I recently had a friend email me wanting to know how to help one of her friends who was traveling through post-partum depression.
This got me thinking.
What can someone do to help navigate this tricky place? I did a little brainstorming, and here is what I came up with.
If you are very close with this person, you can:
1. Take her on a walk -- Offer to go on a walk with her but remind her that you don't need to talk at all on this walk. I know that making small talk was sometimes very difficult for me. Knowing I didn't have to talk felt wonderful!
*2. Cook nutritious and hot meals -- Bring meals by her house and ask if you can get a group of women to contribute as well. If she doesn't feel comfortable having strangers or people she doesn't know well stop by her house, come up with a way to have a safe person drop the meals by.
*3. Provide pampering gifts -- Even if she doesn't use the gifts right now, your thoughts and kindness are incredibly valuable.
*4. Look after her baby now and then -- Ask if you can take the baby or possibly another child if she has one, out for the day. Keep in mind that for some women, total silence is too difficult for them so they may not want to be away from their child/ren.
5. Ask them, "What do you need right now?" -- And then do it. Does she need her bathroom cleaned? Does she need someone to watch a movie with her? Does she need someone to get some groceries for her? Whatever it is, do it.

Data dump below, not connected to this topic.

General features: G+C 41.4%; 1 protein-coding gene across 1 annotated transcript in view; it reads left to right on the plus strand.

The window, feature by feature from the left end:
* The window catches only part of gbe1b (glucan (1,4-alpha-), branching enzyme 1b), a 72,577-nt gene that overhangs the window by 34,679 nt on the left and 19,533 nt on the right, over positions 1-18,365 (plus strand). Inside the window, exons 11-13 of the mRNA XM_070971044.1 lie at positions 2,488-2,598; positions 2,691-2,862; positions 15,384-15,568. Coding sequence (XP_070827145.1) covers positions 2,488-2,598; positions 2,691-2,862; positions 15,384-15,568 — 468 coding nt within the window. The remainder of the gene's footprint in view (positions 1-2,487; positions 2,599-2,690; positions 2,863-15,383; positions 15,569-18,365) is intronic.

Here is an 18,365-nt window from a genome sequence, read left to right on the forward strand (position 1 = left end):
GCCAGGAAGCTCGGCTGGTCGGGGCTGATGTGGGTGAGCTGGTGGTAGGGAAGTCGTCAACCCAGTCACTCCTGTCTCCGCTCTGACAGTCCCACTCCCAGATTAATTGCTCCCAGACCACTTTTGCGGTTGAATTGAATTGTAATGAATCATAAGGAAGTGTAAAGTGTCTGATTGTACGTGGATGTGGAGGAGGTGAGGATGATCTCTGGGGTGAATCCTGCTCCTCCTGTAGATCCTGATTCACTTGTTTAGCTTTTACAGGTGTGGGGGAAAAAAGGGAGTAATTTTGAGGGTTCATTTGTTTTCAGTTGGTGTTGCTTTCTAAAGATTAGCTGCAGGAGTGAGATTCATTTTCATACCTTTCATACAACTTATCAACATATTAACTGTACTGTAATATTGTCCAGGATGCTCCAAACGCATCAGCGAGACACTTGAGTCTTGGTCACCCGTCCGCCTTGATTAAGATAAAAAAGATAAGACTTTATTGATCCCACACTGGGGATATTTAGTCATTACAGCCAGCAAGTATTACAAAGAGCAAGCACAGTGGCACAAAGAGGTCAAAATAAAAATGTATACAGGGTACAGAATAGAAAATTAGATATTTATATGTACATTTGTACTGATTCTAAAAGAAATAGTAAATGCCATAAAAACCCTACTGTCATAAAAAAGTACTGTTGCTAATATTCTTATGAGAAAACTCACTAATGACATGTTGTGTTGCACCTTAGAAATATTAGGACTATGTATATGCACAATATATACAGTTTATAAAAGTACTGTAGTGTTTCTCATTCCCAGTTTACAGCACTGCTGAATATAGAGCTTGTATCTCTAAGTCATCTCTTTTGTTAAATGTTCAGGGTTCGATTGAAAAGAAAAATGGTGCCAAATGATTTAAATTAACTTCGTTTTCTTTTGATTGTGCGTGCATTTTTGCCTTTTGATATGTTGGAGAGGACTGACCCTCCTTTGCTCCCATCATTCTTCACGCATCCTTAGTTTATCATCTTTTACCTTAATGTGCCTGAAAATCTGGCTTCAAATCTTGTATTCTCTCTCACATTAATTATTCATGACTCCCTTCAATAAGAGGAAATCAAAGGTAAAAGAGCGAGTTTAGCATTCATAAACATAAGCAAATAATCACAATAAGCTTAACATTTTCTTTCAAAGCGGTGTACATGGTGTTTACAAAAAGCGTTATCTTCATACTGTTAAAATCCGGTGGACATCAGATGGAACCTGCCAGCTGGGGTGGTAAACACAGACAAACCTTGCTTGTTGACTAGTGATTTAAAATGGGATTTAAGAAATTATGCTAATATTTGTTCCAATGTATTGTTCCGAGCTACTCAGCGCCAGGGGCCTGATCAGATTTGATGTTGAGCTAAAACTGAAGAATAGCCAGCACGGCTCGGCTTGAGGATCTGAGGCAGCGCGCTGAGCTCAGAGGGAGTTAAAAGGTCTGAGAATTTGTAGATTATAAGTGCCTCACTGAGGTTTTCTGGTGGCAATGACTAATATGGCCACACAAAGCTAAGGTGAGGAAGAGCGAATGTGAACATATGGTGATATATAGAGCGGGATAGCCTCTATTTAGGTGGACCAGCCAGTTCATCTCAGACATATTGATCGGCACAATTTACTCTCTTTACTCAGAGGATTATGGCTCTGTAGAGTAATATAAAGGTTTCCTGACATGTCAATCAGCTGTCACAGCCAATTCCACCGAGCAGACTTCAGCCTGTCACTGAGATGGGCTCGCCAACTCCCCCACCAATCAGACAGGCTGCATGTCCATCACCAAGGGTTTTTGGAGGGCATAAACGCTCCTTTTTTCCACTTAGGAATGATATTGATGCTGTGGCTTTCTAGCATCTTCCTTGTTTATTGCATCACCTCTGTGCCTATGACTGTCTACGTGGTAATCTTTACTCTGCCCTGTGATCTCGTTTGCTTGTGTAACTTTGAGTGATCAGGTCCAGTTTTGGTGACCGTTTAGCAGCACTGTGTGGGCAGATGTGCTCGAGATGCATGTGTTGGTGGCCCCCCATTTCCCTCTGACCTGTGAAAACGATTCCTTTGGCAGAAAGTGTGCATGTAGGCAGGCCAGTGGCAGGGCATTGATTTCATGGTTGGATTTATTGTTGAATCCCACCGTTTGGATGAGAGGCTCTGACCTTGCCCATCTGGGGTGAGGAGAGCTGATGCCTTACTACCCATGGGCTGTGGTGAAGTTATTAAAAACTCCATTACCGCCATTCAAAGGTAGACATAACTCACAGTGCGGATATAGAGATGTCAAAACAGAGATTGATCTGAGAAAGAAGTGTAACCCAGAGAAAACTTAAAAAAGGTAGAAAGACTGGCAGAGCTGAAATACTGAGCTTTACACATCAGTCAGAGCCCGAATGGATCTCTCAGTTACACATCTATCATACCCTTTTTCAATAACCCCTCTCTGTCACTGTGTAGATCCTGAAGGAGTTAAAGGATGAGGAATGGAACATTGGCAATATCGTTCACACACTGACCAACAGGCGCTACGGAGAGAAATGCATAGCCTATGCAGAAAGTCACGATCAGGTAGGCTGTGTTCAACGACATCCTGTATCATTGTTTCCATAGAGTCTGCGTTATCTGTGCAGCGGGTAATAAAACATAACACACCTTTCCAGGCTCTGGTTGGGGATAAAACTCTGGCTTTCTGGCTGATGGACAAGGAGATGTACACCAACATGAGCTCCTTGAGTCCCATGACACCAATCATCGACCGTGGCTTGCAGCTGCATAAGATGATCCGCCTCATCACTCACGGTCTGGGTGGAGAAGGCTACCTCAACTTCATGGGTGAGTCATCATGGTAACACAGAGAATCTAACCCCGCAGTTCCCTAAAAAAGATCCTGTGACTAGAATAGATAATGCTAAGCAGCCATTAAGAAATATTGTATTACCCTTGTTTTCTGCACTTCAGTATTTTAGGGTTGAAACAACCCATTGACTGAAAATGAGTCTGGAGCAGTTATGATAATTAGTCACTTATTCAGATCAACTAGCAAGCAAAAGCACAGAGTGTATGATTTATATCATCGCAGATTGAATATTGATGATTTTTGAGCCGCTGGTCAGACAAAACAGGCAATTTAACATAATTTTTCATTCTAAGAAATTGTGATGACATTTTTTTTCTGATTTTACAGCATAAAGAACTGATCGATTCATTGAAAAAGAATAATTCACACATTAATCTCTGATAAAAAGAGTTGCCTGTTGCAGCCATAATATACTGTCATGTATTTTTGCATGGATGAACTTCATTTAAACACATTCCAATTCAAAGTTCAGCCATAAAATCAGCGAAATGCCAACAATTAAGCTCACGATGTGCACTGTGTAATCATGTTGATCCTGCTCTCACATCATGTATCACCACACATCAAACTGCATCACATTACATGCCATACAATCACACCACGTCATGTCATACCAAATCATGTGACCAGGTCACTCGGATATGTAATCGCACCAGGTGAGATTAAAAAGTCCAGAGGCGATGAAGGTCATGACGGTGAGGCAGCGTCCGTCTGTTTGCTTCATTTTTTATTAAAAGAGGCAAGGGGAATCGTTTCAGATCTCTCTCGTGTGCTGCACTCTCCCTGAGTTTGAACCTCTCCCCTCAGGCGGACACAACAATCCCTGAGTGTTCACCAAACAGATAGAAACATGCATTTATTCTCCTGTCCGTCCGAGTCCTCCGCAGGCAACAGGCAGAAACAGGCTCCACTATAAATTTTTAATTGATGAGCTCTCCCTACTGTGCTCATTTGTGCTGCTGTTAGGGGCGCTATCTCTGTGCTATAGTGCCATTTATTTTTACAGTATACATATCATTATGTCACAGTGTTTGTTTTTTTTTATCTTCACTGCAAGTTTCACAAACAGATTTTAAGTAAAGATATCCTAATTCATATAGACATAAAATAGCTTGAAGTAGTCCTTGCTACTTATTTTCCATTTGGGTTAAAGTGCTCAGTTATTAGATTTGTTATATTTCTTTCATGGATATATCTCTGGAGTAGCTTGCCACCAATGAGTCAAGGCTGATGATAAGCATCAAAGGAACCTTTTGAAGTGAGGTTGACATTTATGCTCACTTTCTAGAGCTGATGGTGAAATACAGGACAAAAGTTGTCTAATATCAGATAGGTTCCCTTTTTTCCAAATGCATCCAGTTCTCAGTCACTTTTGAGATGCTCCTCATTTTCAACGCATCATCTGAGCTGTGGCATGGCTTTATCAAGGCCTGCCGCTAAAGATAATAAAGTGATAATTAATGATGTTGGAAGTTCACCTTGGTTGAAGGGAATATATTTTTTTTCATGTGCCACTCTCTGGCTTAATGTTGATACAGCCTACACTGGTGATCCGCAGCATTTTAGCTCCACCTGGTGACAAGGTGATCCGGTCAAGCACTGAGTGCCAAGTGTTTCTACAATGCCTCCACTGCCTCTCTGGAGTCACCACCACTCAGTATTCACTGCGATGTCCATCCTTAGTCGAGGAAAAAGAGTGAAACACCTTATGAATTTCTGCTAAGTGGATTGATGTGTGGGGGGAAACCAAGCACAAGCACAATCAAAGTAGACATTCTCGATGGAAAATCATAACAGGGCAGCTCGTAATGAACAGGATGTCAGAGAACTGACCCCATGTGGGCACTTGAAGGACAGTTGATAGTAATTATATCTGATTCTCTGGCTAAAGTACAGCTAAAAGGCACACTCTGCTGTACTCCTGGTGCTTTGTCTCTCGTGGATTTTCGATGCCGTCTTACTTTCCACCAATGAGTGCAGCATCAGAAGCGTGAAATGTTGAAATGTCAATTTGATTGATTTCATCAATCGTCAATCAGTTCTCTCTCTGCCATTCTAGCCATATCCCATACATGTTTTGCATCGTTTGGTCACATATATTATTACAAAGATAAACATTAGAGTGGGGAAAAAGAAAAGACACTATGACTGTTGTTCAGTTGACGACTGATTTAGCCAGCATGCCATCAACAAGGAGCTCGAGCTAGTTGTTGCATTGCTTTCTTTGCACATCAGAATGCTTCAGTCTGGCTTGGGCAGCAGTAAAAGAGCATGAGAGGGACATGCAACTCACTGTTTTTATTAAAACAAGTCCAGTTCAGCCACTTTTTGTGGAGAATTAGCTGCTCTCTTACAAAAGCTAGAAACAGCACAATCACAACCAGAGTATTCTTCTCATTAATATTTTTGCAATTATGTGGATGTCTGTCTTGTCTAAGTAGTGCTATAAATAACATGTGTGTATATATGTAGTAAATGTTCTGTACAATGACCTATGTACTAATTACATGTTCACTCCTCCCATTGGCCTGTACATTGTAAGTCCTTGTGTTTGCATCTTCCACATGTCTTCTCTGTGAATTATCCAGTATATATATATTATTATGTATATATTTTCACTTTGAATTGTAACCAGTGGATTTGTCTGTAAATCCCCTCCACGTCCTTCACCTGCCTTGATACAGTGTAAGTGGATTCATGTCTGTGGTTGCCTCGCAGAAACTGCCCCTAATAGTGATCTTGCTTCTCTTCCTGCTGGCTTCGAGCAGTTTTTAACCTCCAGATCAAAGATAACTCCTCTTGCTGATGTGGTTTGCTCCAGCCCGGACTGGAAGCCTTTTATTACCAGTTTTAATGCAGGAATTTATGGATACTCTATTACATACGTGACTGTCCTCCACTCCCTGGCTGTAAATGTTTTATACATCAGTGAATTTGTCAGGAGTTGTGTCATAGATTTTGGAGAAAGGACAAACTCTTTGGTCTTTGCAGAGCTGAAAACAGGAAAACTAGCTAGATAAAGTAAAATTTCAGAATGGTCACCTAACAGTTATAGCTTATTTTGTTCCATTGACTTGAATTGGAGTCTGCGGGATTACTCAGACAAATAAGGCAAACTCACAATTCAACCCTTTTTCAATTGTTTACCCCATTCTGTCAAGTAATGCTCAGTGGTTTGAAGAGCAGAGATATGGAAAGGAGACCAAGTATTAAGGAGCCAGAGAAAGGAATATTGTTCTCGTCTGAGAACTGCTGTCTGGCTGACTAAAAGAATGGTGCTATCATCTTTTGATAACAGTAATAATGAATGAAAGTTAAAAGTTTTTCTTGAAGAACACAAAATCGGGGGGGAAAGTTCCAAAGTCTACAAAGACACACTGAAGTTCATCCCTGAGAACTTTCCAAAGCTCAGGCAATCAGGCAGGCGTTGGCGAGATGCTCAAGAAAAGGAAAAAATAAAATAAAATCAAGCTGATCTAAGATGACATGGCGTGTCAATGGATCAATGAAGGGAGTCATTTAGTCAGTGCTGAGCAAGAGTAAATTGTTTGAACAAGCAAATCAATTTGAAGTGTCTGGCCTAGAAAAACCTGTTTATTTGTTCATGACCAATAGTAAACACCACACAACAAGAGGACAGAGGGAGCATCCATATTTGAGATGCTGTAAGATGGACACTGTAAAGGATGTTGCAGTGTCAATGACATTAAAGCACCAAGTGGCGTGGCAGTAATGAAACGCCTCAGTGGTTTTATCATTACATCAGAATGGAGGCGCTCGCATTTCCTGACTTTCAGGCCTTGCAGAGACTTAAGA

6. Let her know you are there whenever she comes out of it -- I often feared that people would grow tired of how unavailable I was and give up on me. I feared that they would find new friends, and I would be all alone. Remind her, often, that even if she is unavailable right then, whenever she is feeling like herself again, you are waiting in the wings.
7. Remind them that they WILL feel better -- Many people have traveled this road ... even very famous people. This will pass. It is hormonally and situationally occurring.
8. Help them seek help if they need it -- If they need to see a doctor, offer to help make the call, babysit when they go, or go with them. There is no shame in medical intervention to battle depression.
If you are more of a "second tier" friend to a person traveling through this difficult road, consider talking to someone closer to them -- a husband or another closer friend -- to see how you can contribute. Numbers with a star by them are things that someone who isn't in the immediate circle might still be able to help with.
Remember that your friend might be emotionally unavailable to you for a time. This has NOTHING to do with you and EVERYTHING to do with them. Rest assured that once they are feeling better, your friend will return to you and your relationship will continue as it once did.